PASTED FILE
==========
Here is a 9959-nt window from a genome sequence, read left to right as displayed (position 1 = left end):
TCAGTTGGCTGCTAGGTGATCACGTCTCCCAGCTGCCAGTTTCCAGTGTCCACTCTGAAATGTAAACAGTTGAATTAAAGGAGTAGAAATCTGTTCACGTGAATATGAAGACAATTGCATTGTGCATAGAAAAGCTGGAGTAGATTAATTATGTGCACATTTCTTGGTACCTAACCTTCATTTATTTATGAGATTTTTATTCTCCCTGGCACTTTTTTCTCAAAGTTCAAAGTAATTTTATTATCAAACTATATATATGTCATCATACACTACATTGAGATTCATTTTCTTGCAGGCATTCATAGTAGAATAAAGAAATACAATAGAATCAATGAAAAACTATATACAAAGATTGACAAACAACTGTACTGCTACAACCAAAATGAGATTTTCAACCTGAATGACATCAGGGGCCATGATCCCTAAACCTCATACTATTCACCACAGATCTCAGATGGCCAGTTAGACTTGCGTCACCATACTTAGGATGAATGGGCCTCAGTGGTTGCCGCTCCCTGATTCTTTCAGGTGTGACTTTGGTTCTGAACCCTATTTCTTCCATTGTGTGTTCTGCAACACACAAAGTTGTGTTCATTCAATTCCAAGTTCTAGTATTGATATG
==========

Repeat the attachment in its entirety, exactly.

Here is a 9959-nt window from a genome sequence, read left to right as displayed (position 1 = left end):
TCAGTTGGCTGCTAGGTGATCACGTCTCCCAGCTGCCAGTTTCCAGTGTCCACTCTGAAATGTAAACAGTTGAATTAAAGGAGTAGAAATCTGTTCACGTGAATATGAAGACAATTGCATTGTGCATAGAAAAGCTGGAGTAGATTAATTATGTGCACATTTCTTGGTACCTAACCTTCATTTATTTATGAGATTTTTATTCTCCCTGGCACTTTTTTCTCAAAGTTCAAAGTAATTTTATTATCAAACTATATATATGTCATCATACACTACATTGAGATTCATTTTCTTGCAGGCATTCATAGTAGAATAAAGAAATACAATAGAATCAATGAAAAACTATATACAAAGATTGACAAACAACTGTACTGCTACAACCAAAATGAGATTTTCAACCTGAATGACATCAGGGGCCATGATCCCTAAACCTCATACTATTCACCACAGATCTCAGATGGCCAGTTAGACTTGCGTCACCATACTTAGGATGAATGGGCCTCAGTGGTTGCCGCTCCCTGATTCTTTCAGGTGTGACTTTGGTTCTGAACCCTATTTCTTCCATTGTGTGTTCTGCAACACACAAAGTTGTGTTCATTCAATTCCAAGTTCTAGTATTGATATG